Monday, December 14, 2009

In the Streets of San Francisco, You'll Meet Some Gentle People There...

After I left Phil and Julie's condo in the Mission yesterday, I had somewhat of a plan. However, I still hadn't quite figured out where I was exactly going. I still had a little bit of cash in my pocket but not much. Originally I had planned to stay in a hostel just above Fort Mason but then realized that I only had enough money for the lodging and nothing left over for food for the time being. So this is where I had to make a tough decision, choose a roof over my head for two nights or put food in my belly?

The growling in my stomach won me over and I decided that food would be the most important thing for me right now even more so than a bed for the night. I was taking a gamble though as it had been raining non-stop for the last three nights with no signs of letting up. I could still back out if the rain came and head up the mountain to the hostel if I needed to. My pack has been getting heavier by the day so I walked slowly down Market Street until I finally made it to the pier. Exhausted, I carefully slipped my bag off of my aching shoulders and sat on the cold cement and watched the Oakland ferry boats come and go. I was getting nervous because the sky in front of me, just over the Bay Bridge was begging to look dark and ominous. I still had time to back out. I sat there for at least two hours watching the people and the boats and thinking about everything and nothing at all at the same time. It was a sort of surreal Zen like experience for me.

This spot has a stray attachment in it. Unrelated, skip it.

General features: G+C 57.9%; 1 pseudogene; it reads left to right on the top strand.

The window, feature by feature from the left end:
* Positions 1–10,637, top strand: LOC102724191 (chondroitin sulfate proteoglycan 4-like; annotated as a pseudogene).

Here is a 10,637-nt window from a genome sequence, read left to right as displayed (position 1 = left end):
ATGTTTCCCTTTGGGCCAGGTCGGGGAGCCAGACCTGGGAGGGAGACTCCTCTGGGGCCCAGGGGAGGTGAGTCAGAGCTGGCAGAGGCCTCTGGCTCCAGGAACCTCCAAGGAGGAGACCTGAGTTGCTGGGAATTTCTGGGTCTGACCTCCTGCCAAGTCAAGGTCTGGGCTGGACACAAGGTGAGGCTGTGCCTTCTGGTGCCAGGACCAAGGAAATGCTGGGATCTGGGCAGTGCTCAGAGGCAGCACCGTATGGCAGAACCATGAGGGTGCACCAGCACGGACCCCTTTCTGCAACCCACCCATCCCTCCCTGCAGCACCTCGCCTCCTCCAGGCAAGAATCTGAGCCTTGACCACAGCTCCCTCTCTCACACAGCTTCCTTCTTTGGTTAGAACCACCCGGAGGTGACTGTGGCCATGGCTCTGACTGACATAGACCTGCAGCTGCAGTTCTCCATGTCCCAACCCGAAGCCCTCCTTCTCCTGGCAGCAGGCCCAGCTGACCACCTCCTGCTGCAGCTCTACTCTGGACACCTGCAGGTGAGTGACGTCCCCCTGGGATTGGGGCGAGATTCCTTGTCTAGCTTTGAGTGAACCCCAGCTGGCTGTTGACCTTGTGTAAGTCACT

That's when I met Roy the Cleaner. While he doesn't actually clean anything per se, he told me that he had once sold cleaning products across the country so I thought it fitting to give him this nickname. Roy the Cleaner was barely 20 or 21 years old and clean shaven with an almost military appeal to him in dress and in his speech. He had seen me sitting there and assumed that I was on the streets so he thought that he would chat it up with me. He asked me how long I had been on the streets and I lied, I told him a few weeks. He told me that he had been out here for over a month. He was selling his cleaning wares from Maryland where he is from when business suddenly went bad. "Damn economy!" He yells. He tells me that he lost everything. He tells me about where he sleeps, a real find he says. It's down past pier 39 in a public hallway that the public seemed to have forgotten about. He tells me about the boat that he wants to own and live in. He tells me about karma. He tells me about Mexicans and what he thinks of them. He tells me about a program in the City that will help people like him in his situation with fare to buy a bus ticket back home. He tells me that tomorrow, he is going to finally take them up on that offer and return back to Maryland. I simply nod and smile every now and then and interject with a "damn," or a "that's pretty crazy." I figured that he liked the company, however, since this was my first night outside, I preferred to be alone.

I eventually say goodbye to Roy the Cleaner and wish him luck with his bus ticket situation the next day. I didn't know what else to say and almost caught myself saying, "I'll see you on the flip side brodda." But thankfully I caught myself and simply gave him the 'Peace' sign and walked away into the Ferry Building for a little warmth.


I realized that if I wanted to make this work, I would need to keep moving quite a bit. I didn't want to stay in one place too long just in case someone would see me. So I walked back away from the water up Market in the direction that I had come from earlier and got some snacks and water at the Wallgreens.